On Saturday, we walked around Gamla Stan, which is the “old town.” In many ways, Stockholm is the most modern looking city that I have been to in Europe. Whereas Paris and Prague and other cities have charming baroque buildings and small courtyards hidden within old palaces, Stockholm has glass box buildings and is much taller than most European cities.

A view of part of Stockholm from near the metro stop

A view of part of Stockholm from near the metro stop

Also, did I mention that it was freezing??? Because it was! After being outside for about 20 minutes, I had feeling in exactly zero of my toes!

A church with a neo-gothic spire. The church was burned down and rebuilt so it combines a few different styles of architecture

A church with a neo-gothic spire. The church was burned down and rebuilt so it combines a few different styles of architecture

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After walking around Gamla Stan, we wove our way to the Nobel Museum and the Christmas Market which is infront of it. The museum was very funky – it had interactive stands where one could click on a prize category (physics, literature, peace, etc) and then click on a recipient to learn more about that individuals’ work but it also had collections of weird items, like a prize-winner’s slippers or someone’s rocking chair. Also, it is the 50th anniversary of Watson and Crick’s DNA discovery, which is pretty cool!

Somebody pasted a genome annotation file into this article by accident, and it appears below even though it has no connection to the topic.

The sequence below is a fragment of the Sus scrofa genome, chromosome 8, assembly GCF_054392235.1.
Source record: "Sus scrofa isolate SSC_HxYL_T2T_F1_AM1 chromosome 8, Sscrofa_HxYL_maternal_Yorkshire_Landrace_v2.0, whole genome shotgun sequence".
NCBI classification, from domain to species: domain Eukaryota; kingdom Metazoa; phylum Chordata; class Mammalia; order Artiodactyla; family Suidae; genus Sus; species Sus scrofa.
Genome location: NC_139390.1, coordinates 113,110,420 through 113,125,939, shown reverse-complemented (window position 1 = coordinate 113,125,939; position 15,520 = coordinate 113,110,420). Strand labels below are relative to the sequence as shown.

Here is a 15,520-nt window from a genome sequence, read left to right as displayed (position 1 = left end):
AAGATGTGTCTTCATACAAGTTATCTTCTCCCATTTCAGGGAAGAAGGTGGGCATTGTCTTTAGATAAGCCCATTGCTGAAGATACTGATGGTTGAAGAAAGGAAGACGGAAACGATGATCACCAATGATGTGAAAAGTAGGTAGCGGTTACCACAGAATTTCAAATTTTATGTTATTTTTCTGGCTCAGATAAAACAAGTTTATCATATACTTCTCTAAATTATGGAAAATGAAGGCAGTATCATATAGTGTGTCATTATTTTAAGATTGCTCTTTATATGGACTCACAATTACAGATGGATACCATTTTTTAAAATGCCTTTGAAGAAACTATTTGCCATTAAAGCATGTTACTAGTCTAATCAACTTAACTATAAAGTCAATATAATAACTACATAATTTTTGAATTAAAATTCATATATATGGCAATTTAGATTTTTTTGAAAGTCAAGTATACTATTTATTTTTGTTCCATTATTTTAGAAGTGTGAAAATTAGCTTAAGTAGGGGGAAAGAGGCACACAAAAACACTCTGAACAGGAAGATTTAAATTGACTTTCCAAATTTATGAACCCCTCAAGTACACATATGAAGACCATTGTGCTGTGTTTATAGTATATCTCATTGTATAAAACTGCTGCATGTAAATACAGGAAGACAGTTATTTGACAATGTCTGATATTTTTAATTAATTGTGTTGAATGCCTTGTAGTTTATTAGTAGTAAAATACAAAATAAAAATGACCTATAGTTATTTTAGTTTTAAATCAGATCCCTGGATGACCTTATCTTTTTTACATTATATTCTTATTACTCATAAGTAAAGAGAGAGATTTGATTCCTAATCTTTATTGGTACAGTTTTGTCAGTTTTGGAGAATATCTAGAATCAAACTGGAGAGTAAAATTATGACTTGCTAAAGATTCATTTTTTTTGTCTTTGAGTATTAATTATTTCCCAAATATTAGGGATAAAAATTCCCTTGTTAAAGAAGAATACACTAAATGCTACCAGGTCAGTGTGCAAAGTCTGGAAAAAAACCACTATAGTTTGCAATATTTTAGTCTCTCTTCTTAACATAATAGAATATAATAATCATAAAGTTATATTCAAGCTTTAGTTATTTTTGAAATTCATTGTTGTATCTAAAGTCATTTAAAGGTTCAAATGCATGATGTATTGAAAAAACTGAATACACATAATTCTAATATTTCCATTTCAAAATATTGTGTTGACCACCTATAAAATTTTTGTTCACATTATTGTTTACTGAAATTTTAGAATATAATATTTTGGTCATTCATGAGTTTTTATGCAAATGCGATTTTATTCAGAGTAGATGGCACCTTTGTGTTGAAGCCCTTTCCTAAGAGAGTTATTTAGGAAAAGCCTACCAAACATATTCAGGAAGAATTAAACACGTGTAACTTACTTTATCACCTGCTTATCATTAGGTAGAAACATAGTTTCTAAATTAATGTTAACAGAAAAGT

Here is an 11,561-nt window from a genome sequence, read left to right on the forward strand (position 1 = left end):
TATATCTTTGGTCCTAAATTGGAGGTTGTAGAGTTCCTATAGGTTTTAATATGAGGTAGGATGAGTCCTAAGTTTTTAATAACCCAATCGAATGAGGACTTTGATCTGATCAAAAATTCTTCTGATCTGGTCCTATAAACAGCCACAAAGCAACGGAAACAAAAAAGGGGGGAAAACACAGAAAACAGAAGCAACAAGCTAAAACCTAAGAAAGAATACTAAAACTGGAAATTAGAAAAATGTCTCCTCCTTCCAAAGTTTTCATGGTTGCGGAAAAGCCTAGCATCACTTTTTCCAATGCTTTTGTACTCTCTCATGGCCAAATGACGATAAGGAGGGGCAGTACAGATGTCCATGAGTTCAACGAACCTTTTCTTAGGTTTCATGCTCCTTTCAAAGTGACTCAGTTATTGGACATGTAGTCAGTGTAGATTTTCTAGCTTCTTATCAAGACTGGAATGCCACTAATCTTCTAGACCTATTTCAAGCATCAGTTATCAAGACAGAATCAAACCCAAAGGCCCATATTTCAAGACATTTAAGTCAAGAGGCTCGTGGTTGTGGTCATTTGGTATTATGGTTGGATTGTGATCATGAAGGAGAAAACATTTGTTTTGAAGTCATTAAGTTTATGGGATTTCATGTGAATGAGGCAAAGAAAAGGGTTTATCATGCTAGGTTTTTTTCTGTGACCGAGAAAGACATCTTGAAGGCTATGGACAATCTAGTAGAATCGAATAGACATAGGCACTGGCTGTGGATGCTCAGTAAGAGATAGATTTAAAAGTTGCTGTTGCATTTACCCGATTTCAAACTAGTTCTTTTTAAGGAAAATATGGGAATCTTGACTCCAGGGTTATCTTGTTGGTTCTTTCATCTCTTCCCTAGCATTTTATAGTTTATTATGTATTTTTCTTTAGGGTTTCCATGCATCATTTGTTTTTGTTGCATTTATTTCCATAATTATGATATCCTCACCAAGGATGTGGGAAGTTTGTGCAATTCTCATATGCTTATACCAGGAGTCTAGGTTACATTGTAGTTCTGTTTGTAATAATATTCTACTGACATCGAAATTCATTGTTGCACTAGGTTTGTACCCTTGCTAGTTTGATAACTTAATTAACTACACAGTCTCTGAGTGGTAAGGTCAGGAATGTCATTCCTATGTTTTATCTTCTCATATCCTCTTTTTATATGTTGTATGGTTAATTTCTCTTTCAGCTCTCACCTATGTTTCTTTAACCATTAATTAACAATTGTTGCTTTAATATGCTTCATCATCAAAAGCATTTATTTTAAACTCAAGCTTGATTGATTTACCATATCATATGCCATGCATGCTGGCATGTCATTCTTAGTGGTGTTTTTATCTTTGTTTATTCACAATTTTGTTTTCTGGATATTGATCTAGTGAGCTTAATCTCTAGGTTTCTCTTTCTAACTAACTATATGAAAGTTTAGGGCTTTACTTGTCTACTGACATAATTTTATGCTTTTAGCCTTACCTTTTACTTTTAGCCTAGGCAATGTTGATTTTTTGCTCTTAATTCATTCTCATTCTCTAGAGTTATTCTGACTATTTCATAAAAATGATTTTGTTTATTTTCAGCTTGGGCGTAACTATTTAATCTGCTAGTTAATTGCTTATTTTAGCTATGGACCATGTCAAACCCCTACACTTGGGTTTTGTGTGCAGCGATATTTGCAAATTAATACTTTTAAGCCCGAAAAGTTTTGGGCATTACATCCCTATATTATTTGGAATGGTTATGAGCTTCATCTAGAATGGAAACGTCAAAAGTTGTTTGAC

Hannah and I put on a puppet show in the kids' section

Hannah and I put on a puppet show in the kids’ section

I was super excited for all of the Christmas Markets to start. My only association with Christmas Markets is when we went to one in Stockholm 12 years ago and I remember Swedish candies and getting a stuffed animal from little huts all lit up with twinkling lights. Decidedly less fun when said experience is now on your own dime. In case you’re not up-to-date with conversion rates, US Dollar to Swedish Koruna is a conversion that sucks. Royally. It’s 6 koruna to the dollar, and everything is incredibly expensive (think $6 muffin in the airport. ouch.) The market was mostly filled with jams, cheese, sausages, and more trinkets than you’ve ever seen before, so it was a little disappointing. Although the markets in Prague are pretty similar, at least the conversion rate is in my favor!

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While we were at the museum, Hannah’s friend let us know that the SpritMuseum (no, that’s not a typo) was giving out free mulled wine (yummm) and had free entrance for today only! So we made our way over there! The SpritMuseum had 3 exhibits up. The first was a sampling of their art collection which is comprised of 800 works by famous artists advertising for Absolut Vodka. It was fun to guess which work belonged to which artist by recognizing certain artists’ signature artworks repurposed to advertise vodka. (Although that might only be fun for a nerdy history of art major…)

Robert Indiana

Robert Indiana

Keith Haring

Keith Haring

DSC_0332The second exhibit was all about licorice, which the Swedes love and I think is gross. And for the 3rd exhibit, also the most alarming exhibit, they had poems about Swedes and alcohol, in which not a single poem mentioned any of the negative associations with alcohol. There was also a room with foam chaise lounges and 40″ tv screens hanging down playing a video about a guy who drinks alcohol and follows his night from sober to tipsy to drunk to hammered to wasted to gone (I would think that all 3 of those last ones are the same, but that’s just me), but again, no mention of anything bad about alcohol. Weird. At least the (non alcoholic (odd in juxtaposition with the art exhibits)) mulled wine was delicious!